Wilde learning bass for Monroe movie
The producers of “Blue Moon of Kentucky,” the planned movie about Bill Monroe and Bessie Lee Mauldin, his “road girlfriend,” have yet to announce a starting date for production.
But a tweet last week by actress Olivia Wilde indicates that the production is still moving forward.
Wednesday, the 27-year-old actress tweeted: “Learning the upright bass for a role and pretty sure there’s no better looking instrument. I named mine Bessy the bluegrass beauty.”
Terry Woodward, board chairman of the International Bluegrass Music Museum, said he’s been told that Wilde will portray Mauldin in the movie about the stormy love affair between the bass player and the “father of bluegrass music.”
Wilde, who stars in the upcoming “Cowboys & Aliens” with Daniel Craig and Harrison Ford, is known to TV audiences as “Thirteen,” one of the doctors on the Fox series “House.”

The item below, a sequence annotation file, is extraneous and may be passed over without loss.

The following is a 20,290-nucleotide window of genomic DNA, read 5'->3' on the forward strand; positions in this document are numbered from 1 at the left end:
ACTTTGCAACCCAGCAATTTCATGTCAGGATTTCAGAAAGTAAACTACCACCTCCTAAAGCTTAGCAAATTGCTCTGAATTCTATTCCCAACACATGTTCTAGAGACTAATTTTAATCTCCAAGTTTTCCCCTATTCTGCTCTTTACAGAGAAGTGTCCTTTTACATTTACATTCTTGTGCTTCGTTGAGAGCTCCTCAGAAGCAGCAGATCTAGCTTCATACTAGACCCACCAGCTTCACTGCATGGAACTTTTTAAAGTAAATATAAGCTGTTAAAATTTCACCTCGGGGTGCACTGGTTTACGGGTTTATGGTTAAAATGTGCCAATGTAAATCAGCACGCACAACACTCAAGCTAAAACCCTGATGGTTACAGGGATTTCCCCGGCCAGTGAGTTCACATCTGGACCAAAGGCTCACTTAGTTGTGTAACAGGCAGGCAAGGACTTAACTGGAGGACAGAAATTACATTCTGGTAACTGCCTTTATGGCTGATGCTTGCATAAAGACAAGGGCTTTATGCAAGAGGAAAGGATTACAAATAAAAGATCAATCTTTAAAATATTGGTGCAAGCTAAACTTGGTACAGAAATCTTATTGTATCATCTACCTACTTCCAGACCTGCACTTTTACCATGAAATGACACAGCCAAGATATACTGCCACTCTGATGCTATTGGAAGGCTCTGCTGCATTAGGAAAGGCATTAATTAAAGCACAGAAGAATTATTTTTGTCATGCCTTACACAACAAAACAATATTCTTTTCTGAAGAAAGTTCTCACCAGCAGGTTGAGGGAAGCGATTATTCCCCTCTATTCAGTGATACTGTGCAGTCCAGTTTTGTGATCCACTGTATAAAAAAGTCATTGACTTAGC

Last year, Peter Sarsgaard had been scheduled to appear as Monroe, with his wife, Maggie Gyllenhaal, cast as Mauldin.
But filming that was to have started last spring was pushed back until later in the year. And they had to drop out, Woodward said.
He said he hasn’t heard if the Monroe role has been cast.
Another actor has also confirmed a role in the movie.
In April, Tim Blake Nelson told AssignmentX.com: “I’m going to record a song with T-Bone Burnett for the next movie I’m going to do, called ‘Blue Moon of Kentucky.’ It’s about Bill Monroe. I’m playing Lester Flatt.”
Woodward said he’s been told that Ed Helms (“The Office” and “The Hangover” movies) has been cast as Earl Scruggs. Helms plays banjo and works with his own band, The Lonesome Trio.
Woodward said the last time he talked with producers the supporting cast included Sam Shepard as Pendleton Vandiver, Monroe’s “Uncle Pen”; Ashley Judd as Monroe’s estranged wife, Carolyn; bluesman Keb Mo as Arnold Shultz, the black Ohio County guitarman who was a major influence on Monroe; John C. Reilly as Monroe’s brother, Charlie; and country singers Dierks Bentley and Pam Tillis as Webb Pierce and Kitty Wells.
Woodward owns Vandiver’s fiddle, which was used on the soundtrack produced by Joseph Henry “T-Bone” Burnett, who also produced the soundtrack for “O Brother, Where Art Thou?”
The script was written by Callie Khouri (“Thelma & Louise”).Uncategorized comment below, or link to this permanent URL from your own site.